This time of year, I can’t help but look back to the one Christmas we had with Alexis before she was hurt. She was almost 11-months-old and running around with a little push cart Lion. She didn’t really care about presents, but the bows and wrapping paper were sure cool. She had a fabulous pair of white fuzzy boots, and a pink and white coat that was so fuzzy it doubled her size! We savored that Christmas with her, because it was her first Christmas….but I think that every single Christmas with her ends up being more special than the last.

Our perspectives, beliefs, and values have changed dramatically since that first Christmas. Her injury impacts almost every aspect of our day, and drives most decisions that we make. But I think when it comes down to it, our goal (Brandon and myself) is to make the most of each day with Alexis. We try not to miss any chance to have at least a little bit of fun.

Brandon’s family had a tradition when he was growing up, of going to the Christmas Carol at the Omaha Community Playhouse. We decided last year that we were going to give it a shot and take Alexis. Like most public outings with her, we were on edge about how the noise, lights, crowd, etc. would affect her. We didn’t know if she would understand the play or be able to pay attention. And like most things that I write about, she surprised us… seriously, we should know better by now. Alexis loved the play. We met the characters afterwards in the lobby, and Jacob Marley was her favorite.


It was so inspiring to Alexis that she and Brandon decided to put on their own version of the Christmas Carol. With Aunt Jen’s help, Alexis and Brandon built a set, bought costumes, and wrote a script. Both sets of grandparents, one lucky therapist and her husband, Aunt Jen, and myself all played parts in the play. Alexis played Scrooge and Jacob Marley (we had to do a double feature) and received a standing ovation. Here she is playing Scrooge.


Since going to that play last Christmas, Alexis has been to the theatre a handful of times, and can’t get enough. She’s taken part in some youth theatre productions in Lincoln as well. We hope that this is something that she will continue to grow and develop. Lord knows she needs to put that imagination to use somehow.

We went to the Christmas Carol play again this year in Omaha on Sunday. We sat towards the front instead of the last row, and she got to take everything in. And of course, we were the last ones out of the playhouse because we had to meet all of the characters.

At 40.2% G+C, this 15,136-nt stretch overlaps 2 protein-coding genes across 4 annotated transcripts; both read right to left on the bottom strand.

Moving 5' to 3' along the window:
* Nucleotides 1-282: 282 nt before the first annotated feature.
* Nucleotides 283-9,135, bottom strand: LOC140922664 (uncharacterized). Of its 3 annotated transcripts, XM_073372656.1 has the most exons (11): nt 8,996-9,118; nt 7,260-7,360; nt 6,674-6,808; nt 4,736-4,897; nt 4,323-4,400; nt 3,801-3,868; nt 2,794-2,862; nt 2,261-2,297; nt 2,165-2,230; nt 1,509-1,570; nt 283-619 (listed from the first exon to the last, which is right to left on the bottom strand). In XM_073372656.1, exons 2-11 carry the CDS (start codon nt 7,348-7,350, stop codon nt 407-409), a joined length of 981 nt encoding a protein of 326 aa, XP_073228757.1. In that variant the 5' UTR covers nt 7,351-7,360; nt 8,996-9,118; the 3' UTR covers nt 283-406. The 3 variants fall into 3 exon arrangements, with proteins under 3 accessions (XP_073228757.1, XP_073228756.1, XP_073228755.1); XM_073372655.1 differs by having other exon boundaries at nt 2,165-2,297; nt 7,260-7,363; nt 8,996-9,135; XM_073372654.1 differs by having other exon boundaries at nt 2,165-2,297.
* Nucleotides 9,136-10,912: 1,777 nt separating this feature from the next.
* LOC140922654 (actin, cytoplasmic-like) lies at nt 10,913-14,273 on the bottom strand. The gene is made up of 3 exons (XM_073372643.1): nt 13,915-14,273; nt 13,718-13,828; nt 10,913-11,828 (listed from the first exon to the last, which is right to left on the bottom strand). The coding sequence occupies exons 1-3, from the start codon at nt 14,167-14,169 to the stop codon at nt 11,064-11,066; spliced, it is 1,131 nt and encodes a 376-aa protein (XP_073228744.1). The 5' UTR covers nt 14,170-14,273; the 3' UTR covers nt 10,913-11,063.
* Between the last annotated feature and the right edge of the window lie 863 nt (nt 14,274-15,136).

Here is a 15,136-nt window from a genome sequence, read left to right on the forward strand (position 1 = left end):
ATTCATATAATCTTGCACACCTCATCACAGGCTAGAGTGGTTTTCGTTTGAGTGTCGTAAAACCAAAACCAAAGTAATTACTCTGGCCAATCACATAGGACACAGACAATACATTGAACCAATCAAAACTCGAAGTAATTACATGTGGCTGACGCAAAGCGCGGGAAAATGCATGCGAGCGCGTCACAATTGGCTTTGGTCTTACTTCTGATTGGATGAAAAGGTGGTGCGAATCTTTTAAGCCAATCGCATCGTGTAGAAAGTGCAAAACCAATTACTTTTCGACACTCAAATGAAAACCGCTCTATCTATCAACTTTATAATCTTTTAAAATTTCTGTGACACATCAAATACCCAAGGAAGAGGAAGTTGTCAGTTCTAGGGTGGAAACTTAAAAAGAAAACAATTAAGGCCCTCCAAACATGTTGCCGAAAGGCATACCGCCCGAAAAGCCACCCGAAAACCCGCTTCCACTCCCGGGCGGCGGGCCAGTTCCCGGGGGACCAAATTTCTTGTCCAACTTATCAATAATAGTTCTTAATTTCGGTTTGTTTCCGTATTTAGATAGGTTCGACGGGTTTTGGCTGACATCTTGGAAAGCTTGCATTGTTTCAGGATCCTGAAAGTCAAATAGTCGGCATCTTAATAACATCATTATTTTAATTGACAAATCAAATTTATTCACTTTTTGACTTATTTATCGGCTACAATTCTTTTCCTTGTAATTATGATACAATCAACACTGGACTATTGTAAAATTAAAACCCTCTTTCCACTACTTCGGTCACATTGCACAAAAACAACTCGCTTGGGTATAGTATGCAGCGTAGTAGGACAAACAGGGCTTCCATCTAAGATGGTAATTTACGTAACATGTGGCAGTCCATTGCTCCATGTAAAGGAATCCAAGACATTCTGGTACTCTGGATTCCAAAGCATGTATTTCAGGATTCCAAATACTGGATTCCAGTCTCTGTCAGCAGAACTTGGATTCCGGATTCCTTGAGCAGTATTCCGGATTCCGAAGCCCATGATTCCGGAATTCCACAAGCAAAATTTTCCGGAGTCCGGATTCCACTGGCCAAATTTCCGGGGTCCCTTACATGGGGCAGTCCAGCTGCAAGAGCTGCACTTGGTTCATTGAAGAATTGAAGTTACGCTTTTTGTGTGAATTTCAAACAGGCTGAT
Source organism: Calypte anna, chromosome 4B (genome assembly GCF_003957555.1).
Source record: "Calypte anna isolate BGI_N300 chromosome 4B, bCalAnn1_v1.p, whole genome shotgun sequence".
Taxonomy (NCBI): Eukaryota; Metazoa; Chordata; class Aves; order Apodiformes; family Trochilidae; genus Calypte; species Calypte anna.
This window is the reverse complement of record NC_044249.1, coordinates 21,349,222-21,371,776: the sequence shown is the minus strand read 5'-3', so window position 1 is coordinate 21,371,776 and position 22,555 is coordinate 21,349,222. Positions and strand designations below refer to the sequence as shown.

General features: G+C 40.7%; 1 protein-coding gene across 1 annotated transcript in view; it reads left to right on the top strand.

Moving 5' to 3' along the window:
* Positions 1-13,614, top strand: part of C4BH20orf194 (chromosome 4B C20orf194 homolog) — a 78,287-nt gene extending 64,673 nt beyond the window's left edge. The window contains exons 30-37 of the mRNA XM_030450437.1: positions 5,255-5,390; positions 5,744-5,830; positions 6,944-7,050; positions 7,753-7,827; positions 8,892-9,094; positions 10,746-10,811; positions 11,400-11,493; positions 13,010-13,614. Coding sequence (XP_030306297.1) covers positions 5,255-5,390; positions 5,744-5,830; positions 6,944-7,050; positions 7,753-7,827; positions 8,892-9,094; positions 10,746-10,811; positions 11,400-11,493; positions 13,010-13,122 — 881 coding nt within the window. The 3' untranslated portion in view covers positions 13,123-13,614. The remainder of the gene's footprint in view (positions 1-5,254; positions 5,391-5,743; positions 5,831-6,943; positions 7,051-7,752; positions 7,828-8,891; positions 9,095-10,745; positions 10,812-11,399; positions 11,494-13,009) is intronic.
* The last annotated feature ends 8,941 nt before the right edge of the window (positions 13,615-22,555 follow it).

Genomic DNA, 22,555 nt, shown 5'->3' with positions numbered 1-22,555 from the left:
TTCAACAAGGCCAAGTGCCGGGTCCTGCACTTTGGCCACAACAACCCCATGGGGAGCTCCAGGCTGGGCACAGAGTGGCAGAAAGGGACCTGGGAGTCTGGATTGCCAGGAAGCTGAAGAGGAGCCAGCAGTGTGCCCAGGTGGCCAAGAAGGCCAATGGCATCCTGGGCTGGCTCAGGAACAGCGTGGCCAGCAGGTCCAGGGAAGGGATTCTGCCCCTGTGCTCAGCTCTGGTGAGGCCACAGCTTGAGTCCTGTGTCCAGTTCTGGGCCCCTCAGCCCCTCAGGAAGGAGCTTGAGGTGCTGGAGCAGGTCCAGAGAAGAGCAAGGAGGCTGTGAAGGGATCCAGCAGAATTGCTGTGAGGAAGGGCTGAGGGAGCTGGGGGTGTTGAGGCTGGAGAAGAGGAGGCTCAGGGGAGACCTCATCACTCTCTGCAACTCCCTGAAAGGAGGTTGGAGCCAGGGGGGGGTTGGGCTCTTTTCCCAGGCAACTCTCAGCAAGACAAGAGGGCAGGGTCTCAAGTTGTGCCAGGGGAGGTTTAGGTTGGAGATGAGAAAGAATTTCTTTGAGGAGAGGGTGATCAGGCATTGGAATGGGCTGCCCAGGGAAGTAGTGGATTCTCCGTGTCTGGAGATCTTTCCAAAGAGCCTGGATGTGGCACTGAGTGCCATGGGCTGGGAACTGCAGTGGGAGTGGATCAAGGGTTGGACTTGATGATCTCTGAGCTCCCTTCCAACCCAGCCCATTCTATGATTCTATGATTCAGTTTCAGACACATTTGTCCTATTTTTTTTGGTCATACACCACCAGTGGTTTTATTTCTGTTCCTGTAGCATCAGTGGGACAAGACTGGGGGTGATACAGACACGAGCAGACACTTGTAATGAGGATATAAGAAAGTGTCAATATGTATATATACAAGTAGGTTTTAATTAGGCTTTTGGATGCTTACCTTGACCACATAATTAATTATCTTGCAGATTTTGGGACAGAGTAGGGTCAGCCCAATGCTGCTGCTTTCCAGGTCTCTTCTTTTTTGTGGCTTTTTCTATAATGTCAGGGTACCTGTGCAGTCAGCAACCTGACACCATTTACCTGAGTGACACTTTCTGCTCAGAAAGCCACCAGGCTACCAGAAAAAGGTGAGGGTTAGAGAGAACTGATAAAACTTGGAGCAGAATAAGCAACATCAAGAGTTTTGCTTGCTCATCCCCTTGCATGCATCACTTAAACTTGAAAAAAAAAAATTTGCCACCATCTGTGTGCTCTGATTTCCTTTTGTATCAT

What this all boils down to is the same lessons that all of us have to learn over and over…

Don’t let moments pass you by. You never know when your life will dramatically change. If you do get a second chance, cherish those moments one hundred times more than you ever did before.

Take chances. If we let her disabilities get the best of us, she would have missed out on so many things that she has loved to do.

Make some memories and have some fun. The Verzal Christmas Carol has grand plans of being bigger and better this year…I’m most looking forward to Aunt Jen’s new role as Jacob Marley #2 (it’s Alexis’ script) and Jen has also been cast as the Christmas Goose that is on the Cratchit family table. I think that our patio table will work to lay her across!. Alexis said we also need to paint her green (again it’s Alexis’ script). Trust me, there will be pictures posted of this one!

Happy Holidays!

Tiffany Verzal

Tiffany Verzal was raised in rural Nebraska, and now lives in Lincoln, Nebraska with her husband Brandon and daughter Alexis (9) and Abby (2). In 2008, Alexis (then 14-months-old) was the victim of shaken baby syndrome at the hands of her daycare provider in Texas. Alexis suffered severe brain damage and has spent over 2000 hours in rehabilitation since her injury. Tiffany continues to raise awareness for traumatic brain injury, shaken baby syndrome and child abuse. Brandon and Tiffany serve as members on Madonna Rehabilitation Hospital’s Board of Trustees. Brandon is currently the Chairman of the Nebraska Child Abuse Prevention Fund Board.